Predatory tactics of landlords, such as intentional neglect, are “evolving faster than housing advocates are able to counter them,” said Richard Lee, legislative advocate for A.A.F.E.
“It is funds like this that allow A.A.F.E. to continue helping the most vulnerable members of our community and ensure that the Lower East Side and Chinatown continue to be a home to low-income and working families and individuals,” Lee said.
Officials from A.A.F.E. also requested a $10 million rehabilitation fund to retrofit the older housing stock.
“The buildings are prime candidates for enormous energy savings, as most of the building stock are 100 years old and run on inefficient fuel oil burning boilers, as opposed to cleaner gas,” said Thomas Yu, director of housing development for A.A.F.E. “The buildings have leaky insulation and windows and outdated plumbing fixtures that need to be replaced.”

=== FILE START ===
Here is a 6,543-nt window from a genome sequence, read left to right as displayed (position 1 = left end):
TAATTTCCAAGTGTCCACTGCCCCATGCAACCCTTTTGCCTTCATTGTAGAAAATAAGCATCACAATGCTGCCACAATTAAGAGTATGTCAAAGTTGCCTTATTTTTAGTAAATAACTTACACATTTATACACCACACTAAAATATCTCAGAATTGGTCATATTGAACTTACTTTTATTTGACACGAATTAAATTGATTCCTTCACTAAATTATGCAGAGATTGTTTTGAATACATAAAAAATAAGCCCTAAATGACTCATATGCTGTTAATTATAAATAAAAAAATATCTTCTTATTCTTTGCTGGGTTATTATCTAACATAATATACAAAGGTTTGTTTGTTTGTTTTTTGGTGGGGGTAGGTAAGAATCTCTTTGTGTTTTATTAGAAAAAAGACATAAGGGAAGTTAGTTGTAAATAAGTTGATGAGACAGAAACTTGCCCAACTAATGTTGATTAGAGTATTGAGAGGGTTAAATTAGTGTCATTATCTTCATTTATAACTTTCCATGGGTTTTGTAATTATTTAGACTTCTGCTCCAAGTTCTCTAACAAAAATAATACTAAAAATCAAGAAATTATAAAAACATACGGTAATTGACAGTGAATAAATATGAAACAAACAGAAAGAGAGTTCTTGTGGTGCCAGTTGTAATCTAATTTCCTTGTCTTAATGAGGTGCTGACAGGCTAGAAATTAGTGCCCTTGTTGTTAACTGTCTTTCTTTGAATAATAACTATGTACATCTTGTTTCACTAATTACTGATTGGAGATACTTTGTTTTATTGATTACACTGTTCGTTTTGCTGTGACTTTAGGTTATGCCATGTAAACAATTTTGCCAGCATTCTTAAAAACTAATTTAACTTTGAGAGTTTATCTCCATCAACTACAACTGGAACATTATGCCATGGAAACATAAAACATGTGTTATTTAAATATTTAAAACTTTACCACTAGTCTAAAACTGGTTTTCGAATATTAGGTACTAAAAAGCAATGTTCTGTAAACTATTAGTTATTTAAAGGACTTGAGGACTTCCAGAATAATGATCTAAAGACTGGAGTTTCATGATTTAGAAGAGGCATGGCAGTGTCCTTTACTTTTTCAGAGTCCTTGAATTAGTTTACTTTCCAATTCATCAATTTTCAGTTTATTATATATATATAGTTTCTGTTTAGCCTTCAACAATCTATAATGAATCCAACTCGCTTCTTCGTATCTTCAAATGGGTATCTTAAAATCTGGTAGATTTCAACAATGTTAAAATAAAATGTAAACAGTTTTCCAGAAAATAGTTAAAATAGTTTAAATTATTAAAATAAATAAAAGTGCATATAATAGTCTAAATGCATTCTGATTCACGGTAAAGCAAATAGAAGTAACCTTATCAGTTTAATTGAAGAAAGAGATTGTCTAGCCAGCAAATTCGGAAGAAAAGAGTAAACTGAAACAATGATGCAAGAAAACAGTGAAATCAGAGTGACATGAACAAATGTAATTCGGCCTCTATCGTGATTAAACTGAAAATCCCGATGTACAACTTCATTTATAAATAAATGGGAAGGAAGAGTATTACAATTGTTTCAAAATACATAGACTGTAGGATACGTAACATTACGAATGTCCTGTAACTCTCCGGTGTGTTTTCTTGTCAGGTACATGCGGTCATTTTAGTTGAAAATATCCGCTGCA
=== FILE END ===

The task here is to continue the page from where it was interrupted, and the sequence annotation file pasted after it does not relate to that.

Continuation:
Such upgrades, Yu argued, would help avert deadly fires and structural decay. “In the past two years, we have seen several buildings in Lower Manhattan go up in flames or vacated due to structural integrity issues that were all preventable,” he said. The fire on Grand Street last spring, for example, left some 200 people homeless and killed an elderly tenant.
“A simple electrical upgrade would have saved thousands and thousands more [dollars] in subsequent damages, not to mention lives,” he said.
Chinatown youth Diana Huynh also testified on behalf of the organization. “[A.A.F.E.] helped us find food, shelter, clothing, and to replace our documents, such as passports and banking cards,” she said. “Without A.A.F.E.’s housing assistance, I would have had to leave school and move out of the state in order to stay with family.”